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Premise:

  1. Verb 'want' is normally (?) stative
  2. We use adverbs when we have an action verb and adjectives when the verb is stative

In sentence "I want it bad(ly)" we would use the adverb 'badly' and not adjective 'bad' --> "I want it badly" (correct)

From that we can infer that the verb 'want' is then an action one. But is this really true? And what action does it describe here? Furthermore, where/when can we use 'want' as a stative verb then?

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    You can see it's an adverb because it can be rearranged to "I badly want it". You're wrong to say that that stative verbs cannot be modified by an adverb, I don't know where you get that idea. "I really think you are wrong", "I desperately miss him", "Oxygen commonly exists in a diatomic state", "He sincerely believes that fairies exist", etc.
    – Stuart F
    Jun 26, 2023 at 21:07
  • How would the adverb 'continuously' ever be used? He slept continuously for 5 days. Oct 10, 2023 at 18:15

3 Answers 3

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We use adverbs when we have an action verb and adjectives when the verb is stative

This is not, in fact, true.

Verbs of all kinds can be modified by adverbs. I think you may be getting confused by the fact that verbs describing states are more likely to take predicative complements, which can be adjectives (as in "Those apples look delicious").

That said, as Collins notes, informally "bad" can be used as an adverb meaning "badly," so "I want it bad" is also correct outside of formal contexts.

(There's a separate use of "want" with an adjective, found in sentences like "They wanted him dead," but that isn't relevant here.)

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  • Yes! Thanks for clarifying! I was confused with this part "Many verbs can be classed as both linking verbs and stative verbs (for example, the sense verbs “taste,” “sound,” “smell,” “feel,” and “look”). However, not all stative verbs are linking verbs. While linking verbs always connect a subject with a subject complement, some stative verbs do not."
    – Imp
    Jun 27, 2023 at 17:26
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Your inference is understandable as "badly" is a process adjunct in a good part of the contexts where this adverb is used, and you are possibly blinded by this, but "badly" is also an amplifier subjunct (internalized understanding is slow in the sorting out of such subtleties). In the 7 possibilities shown below (Oxford Advanced Learner's Dictionary), the 5th is the one that correspond to the sentence (obviously enough, in the light of the example shown); however, the term "emphasize" is not the proper grammatical term; rather, as defined in A Comprehensive Grammar of the English Language, it is preferable to speak of amplifier. Amplifier and emphasizer subjuncts are subcategories of the intensifier subjuncts. There is a further categorization of amplifiers into maximizers and boosters. "Badly" is thus a booster. The fact that the verbs in question are verbs of attitude (CoGEL, reference below), shows that the idea of action does not exist in relation to these subjuncts.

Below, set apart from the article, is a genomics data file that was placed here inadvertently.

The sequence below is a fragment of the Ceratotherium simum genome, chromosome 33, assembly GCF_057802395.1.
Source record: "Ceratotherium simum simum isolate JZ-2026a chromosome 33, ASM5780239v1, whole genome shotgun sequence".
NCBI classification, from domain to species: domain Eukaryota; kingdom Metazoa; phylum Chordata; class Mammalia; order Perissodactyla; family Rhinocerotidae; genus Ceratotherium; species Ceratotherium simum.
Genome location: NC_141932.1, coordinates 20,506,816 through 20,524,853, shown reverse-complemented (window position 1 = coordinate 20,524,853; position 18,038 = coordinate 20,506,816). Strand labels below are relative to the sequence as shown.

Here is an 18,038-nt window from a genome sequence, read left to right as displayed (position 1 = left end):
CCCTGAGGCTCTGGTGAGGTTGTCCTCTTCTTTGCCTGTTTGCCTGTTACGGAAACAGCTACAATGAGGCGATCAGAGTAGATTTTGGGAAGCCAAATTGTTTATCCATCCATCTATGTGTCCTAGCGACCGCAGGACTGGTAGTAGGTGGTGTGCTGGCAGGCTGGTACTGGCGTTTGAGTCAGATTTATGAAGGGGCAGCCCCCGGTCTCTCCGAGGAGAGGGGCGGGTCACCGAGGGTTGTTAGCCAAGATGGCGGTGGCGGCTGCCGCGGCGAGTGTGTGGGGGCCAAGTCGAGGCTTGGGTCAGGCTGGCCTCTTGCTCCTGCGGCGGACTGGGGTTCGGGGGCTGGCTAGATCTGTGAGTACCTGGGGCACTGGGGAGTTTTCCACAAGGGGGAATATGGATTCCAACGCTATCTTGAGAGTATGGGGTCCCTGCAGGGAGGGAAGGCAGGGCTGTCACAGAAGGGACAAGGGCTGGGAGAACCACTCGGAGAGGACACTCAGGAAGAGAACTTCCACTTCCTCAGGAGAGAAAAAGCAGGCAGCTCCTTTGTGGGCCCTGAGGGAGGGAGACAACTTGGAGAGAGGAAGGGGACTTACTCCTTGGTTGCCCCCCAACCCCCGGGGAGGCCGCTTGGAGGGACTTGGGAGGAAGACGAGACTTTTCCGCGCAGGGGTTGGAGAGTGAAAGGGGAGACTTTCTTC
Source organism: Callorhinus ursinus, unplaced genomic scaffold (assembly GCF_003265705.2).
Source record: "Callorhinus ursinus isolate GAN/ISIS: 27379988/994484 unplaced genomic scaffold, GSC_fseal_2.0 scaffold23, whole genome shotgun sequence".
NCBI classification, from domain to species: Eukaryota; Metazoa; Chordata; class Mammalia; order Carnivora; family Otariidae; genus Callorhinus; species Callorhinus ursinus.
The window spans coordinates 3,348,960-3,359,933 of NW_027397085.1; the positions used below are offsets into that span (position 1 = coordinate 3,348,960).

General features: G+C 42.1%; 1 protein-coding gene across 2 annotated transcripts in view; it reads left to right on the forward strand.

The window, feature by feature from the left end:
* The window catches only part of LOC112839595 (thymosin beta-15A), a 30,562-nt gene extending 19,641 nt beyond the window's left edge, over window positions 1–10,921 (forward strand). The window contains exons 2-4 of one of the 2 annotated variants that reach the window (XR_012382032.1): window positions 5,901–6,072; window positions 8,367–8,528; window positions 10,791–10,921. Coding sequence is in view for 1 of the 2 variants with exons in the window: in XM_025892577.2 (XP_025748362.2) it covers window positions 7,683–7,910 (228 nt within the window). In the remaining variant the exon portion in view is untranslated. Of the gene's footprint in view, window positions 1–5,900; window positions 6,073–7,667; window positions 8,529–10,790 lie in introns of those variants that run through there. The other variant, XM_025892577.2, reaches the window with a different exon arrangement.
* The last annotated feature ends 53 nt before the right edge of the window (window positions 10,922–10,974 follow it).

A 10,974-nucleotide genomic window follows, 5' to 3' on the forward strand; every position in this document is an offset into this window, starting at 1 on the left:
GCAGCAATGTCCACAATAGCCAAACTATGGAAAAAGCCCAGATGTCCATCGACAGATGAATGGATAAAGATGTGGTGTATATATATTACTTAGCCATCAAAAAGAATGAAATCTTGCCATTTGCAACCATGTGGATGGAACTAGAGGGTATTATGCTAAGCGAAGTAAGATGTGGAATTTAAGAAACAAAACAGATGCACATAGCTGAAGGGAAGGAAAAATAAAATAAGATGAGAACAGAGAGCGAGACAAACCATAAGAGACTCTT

(OAlD

  1. def. without skill or care
    to play/sing badly
  2. def. not successfully
    Things have been going badly.
  3. def. not in an acceptable way
    to behave/sleep badly badly paid/treated
  4. used to emphasize how serious a situation or an event
    is badly damaged/injured/hurt
    The country has been badly affected by recession.
  5. used to emphasize how much you want, need, etc. somebody/something
    The building is badly in need of repair.
    They wanted to win so badly.
  6. feel badly def. to feel sorry or ashamed about something
  7. in a way that makes people get a bad opinion about something
    The economic crisis reflects badly on the government's policies.

(CoGEL § 8.104) Intensifiers The intensifier subjuncts are broadly concerned with the semantic category of DEGREE […]. It should be noted that the term 'intensifier' does not refer only to means whereby an increase in intensification is expressed. Rather, an intensifying subjunct indicates a point on an abstractly conceived intensity scale; and the point indicated may be relatively low or relatively high. The scale is seen as applying to a predicate or to some part of a predicate, such as the predication, the verb phrase, or even an item within the verb phrase […]. The verbs in question are largely expressive of attitude. It is useful to distinguish two subsets of intensifiers:

(I) AMPLIFIERS

Maximizers (eg: completely)
Boosters (eg : very much)

(II) DOWNTONERS

[…]

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We use adverbs when we have an action verb

It is correct if you mean adverbs of manner. Use adverbs of manner when you are describing or giving more information about action verbs. These adverbs answer "How?" questions. Please note that in "I badly miss her", for example, "miss" is a stative verb and "badly" is an adverb of degree that answers a "How much?" question. Here's another example: "I enjoy it enormously". Not all adverbs ending in -ly are manner adverbs.

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